When the attacker is White, and the ultimate ideological motivations are sussed out, we revert to the discussion about “mental health” and family and run away as far as we can from Guns and ideological motives.  Somehow access to firearms, however they achieved them, is eliminated from the conversation and the ideological motivations all but erased by about day 2 or 3.

If the assailants are young black men and they are killing each other over gangs, drugs or other petty conflicts, it’s all about the culture. Single moms, video games, and music are the usual suspects; again, surprisingly the narrative no longer focuses on the availability of firearms, even illegal ones.

In my mind there are four primary causes of violence in general, particularly gun violence, and they cut across most cases regardless of whether they are in a school or out on the streets. Irrespective of where we come from or who we are there are a set of preestablished reactions to stressors that trigger us to want to hurt or kill. Those motivations go right to the heart of what we all share emotionally as human beings, and I believe that is one of the reasons we don’t talk about them.

1. Personal/Group Insult or Revenge – One of the most common reasons for violence and aggression of any kind is feeling violated in some way. Whether it is through direct insult or insulting one’s group, it is a defensive reaction to a breach of some social contract that causes most violence. I believe this tendency is built into us as we are social beings. Our hierarchical understanding of group and private structures create a means through which we have a built-in trigger, groups that tout exclusive membership use this instinct to manipulate people into reacting with violence when they otherwise would have just cooled over time.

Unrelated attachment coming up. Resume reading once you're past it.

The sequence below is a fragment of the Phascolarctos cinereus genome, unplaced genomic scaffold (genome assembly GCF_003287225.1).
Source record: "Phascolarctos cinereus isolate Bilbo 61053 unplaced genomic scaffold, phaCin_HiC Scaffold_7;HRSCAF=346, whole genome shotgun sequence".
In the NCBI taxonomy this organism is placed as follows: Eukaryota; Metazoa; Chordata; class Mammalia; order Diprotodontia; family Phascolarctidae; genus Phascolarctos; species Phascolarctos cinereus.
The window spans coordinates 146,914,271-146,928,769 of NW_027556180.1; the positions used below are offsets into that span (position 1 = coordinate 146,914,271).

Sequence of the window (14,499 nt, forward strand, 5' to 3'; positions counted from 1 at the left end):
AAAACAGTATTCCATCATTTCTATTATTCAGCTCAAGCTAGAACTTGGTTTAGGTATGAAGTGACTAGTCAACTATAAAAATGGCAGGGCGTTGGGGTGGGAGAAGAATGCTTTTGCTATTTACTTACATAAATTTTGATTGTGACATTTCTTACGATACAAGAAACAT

2. Fear – Is it that pop-psychological to indicate fear as a primary motivation for violence or aggression. As well as being social we are also programmed to be wary of personal injury. This is an odd one because fear as a concept can be very nebulous or very specific. Fear that a bear is coming right at you is very different from fear of being attacked by a bear. The chemical reactions, the physical changes that result from the various states of fear are very distinct and can be manipulated by people and institutions that are more powerful and have some of their fears to contend with.  I found this discussion of fear interesting as it almost serves as a surrogate for the triggers of violence.

3. Social Engineering – As social beings who have developed hierarchies to survive under specific circumstances we have also come to understand how reinforcement of those structures is required to keep the status quo. I’m not passing blanket judgment on this as dangerous by any means, some social structures have helped us advance to the point where we have created a better life for millions of people. Others, however, though seemingly good ideas at the time, often descend into disruptions that do damage to a great many people. It’s tough to say without the benefit of hindsight that some form of social engineering was good or bad especially if we learn from the results. In this case, violence based on established and enforced social norms.